Health & Wellness

How to Support the Homeless This Winter

Homelessness is a very real part of our society. You will find homeless people sleeping on the streets, in old vacant buildings in any neighbourhood, no matter how affluent or rundown the neighbourhood.

The age old myth that only poor people are homeless is untrue. Professional people have found themselves become homeless due to unforeseen circumstances. 

According to the charity, Shelter, there are 320,000 homeless people in Britain. Homelessness doesn’t always mean people sleeping on the street. A person is regarded as homeless if they do not have a legal right to occupy the space they live in.

A large number of people in Britain are couch-surfing on the sofas of family and friends, sharing a bedroom with other people or squatting in rundown buildings. They may have a roof over their heads but they do not have the legal occupancy of that space.

In this post we will be exploring ways of how to support homeless people, especially through the cold winter months.

Ways to Support the Homeless

What to do when you see a homeless person in danger – as temperatures plummet during winter, if you come across a homeless person in danger, suffering from the cold weather, make contact with your Local Authority or a homeless charity. They will be able to support them by referring them to the correct agencies. It is everyone’s duty to protect vulnerable people around them, click here for further information.

Donate warm clothing and bedding – with the onset of winter, we find the need to delve into our winter wardrobe pulling warm hats, scarves, socks, jackets and coats. It is always good to donate any extra warm clothes to a charity for the homeless. They are always very grateful for these items which they distribute to the homeless people. Blankets and warm clothing are gratefully received by the homeless and an ideal means to keep them warm during the winter.

Donate food to soup kitchens – soup kitchens and homeless shelters are always grateful for food, sometimes this is the only means through which the homeless can access food. We may find we have cooked more than we need, instead of putting the extra food into the recycling waste you could offer it to the homeless charities, especially if you have over catered for an office party of during the Christmas holidays.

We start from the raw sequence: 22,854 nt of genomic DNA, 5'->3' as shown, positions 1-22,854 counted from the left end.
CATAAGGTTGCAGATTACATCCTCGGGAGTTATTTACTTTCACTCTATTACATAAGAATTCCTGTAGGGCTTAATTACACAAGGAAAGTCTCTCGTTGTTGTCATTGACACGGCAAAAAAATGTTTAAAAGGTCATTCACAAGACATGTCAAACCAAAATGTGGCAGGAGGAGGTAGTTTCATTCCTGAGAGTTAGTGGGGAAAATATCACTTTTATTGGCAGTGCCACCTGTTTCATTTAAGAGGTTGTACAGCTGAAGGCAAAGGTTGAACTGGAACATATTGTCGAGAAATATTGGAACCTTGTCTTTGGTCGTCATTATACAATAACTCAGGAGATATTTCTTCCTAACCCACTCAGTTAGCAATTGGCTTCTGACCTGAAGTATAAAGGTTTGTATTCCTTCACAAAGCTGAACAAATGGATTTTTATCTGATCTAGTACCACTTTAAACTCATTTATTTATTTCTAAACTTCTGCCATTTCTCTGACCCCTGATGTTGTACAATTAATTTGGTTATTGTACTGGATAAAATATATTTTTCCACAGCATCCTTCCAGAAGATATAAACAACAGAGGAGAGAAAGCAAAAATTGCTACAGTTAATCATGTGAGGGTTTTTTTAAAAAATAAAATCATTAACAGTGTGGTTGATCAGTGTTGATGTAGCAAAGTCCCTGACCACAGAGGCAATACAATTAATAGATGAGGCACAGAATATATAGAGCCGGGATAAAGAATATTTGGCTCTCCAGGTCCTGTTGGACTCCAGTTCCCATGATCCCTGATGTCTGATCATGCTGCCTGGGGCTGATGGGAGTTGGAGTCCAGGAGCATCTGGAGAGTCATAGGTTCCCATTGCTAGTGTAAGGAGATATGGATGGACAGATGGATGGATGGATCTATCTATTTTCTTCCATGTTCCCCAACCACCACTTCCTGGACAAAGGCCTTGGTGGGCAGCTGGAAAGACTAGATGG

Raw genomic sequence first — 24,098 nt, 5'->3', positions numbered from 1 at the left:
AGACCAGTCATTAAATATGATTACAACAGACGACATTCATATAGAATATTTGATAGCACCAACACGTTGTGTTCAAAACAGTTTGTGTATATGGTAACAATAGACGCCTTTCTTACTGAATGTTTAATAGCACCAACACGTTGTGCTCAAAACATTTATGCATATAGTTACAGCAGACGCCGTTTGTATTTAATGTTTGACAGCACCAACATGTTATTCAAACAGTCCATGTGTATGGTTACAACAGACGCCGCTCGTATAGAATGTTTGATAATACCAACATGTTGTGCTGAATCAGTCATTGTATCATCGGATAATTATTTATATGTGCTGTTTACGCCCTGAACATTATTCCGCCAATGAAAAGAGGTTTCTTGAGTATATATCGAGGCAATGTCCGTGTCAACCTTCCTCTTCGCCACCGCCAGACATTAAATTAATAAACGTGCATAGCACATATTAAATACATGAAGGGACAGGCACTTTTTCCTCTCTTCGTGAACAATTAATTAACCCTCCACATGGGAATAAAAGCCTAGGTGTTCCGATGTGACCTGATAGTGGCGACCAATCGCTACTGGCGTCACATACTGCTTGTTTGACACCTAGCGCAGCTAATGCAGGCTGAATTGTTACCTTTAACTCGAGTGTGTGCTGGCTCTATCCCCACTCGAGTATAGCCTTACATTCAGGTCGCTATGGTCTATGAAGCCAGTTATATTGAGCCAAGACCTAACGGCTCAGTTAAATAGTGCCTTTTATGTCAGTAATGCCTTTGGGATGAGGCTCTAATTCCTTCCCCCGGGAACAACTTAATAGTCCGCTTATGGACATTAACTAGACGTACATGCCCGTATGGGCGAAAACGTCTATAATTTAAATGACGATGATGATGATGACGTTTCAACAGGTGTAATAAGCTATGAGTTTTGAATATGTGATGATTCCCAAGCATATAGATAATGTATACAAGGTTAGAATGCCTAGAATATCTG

Stop and greet the homeless person – many homeless people find themselves socially isolated and lonely. They find the loss of their home means people stop talking to them. A greeting and a short conversation asking them how they are, is a great way in alleviating loneliness.

Offer a hot cup of tea – you can offer to buy the homeless person or a rough sleeper a cup of tea or coffee. This would be great of helping them to warming up during the winter days.

Support a local homeless charity – we can all offer our time to support the homeless charities leading on campaigns which would bring more attention and funding to the cause of homelessness. We can help raise money through campaigns, help shelters and charities prepare winter packages of clothing, food and health products, providing essentials for the homeless, supporting them through the winter period.

Homeless people suffer the loss of a permanent home as well as the warmth, comfort and the pleasures that come with a home. They also suffer from the loss of friends and family as they lose contact with them, their health suffers too as they live in cold temperatures developing numerous respiratory diseases.

The lack of permanence and a space that they can legally call their own is detrimental to their well-being. The loss of a home has a devastating impact on their mental and emotional health, psychological and social well-being. As fellow humans, we should do our best in supporting the homeless, placed in dire circumstances through no fault of their own.

(contributed content)

See also:

3 places to find support if you live with a disability
6 ways to beat the wintertime blues
Foods that boost our moods

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